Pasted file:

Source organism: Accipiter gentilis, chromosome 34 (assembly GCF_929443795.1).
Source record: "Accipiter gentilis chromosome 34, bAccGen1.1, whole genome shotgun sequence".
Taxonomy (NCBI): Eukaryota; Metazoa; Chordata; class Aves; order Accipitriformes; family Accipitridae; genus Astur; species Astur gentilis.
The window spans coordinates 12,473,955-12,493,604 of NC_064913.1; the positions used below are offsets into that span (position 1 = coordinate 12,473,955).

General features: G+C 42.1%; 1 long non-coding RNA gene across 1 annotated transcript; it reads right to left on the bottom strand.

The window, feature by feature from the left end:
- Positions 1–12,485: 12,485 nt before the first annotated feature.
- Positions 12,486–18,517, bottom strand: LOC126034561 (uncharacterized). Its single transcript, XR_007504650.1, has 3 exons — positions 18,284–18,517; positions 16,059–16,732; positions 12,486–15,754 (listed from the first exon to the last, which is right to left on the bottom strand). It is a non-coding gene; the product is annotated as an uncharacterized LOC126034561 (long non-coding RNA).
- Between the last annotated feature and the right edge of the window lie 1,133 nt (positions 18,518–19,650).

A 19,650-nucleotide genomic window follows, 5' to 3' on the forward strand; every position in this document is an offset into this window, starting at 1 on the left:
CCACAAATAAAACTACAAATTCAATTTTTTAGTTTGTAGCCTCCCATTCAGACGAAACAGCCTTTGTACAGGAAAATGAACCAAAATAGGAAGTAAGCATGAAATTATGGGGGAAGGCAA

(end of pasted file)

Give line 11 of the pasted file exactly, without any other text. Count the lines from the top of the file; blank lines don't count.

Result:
CCACAAATAAAACTACAAATTCAATTTTTTAGTTTGTAGCCTCCCATTCAGACGAAACAGCCTTTGTACAGGAAAATGAACCAAAATAGGAAGTAAGCATGAAATTATGGGGGAAGGCAA